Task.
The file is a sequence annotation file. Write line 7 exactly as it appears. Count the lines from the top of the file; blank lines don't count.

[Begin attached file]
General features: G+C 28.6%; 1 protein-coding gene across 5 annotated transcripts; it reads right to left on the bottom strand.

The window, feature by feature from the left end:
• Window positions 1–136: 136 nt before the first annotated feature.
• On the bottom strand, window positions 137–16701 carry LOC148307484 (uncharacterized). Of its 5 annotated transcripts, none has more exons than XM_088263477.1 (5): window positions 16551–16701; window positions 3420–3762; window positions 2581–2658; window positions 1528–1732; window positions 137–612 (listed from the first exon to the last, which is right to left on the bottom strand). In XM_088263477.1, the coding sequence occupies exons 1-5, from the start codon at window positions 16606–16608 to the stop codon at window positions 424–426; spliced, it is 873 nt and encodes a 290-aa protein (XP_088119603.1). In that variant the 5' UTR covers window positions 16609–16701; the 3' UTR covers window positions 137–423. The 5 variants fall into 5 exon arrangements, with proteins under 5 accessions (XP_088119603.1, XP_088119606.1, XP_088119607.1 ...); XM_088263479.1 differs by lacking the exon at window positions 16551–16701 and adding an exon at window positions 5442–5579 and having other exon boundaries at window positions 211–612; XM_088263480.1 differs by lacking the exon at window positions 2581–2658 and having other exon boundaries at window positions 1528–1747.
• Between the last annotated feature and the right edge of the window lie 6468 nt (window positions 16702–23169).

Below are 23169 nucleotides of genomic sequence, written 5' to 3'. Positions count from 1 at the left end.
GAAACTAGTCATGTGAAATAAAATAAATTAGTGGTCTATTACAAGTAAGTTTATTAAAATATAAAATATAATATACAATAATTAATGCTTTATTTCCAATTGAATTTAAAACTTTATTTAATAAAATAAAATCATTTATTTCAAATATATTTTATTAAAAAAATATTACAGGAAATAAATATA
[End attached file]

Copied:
GAAACTAGTCATGTGAAATAAAATAAATTAGTGGTCTATTACAAGTAAGTTTATTAAAATATAAAATATAATATACAATAATTAATGCTTTATTTCCAATTGAATTTAAAACTTTATTTAATAAAATAAAATCATTTATTTCAAATATATTTTATTAAAAAAATATTACAGGAAATAAATATA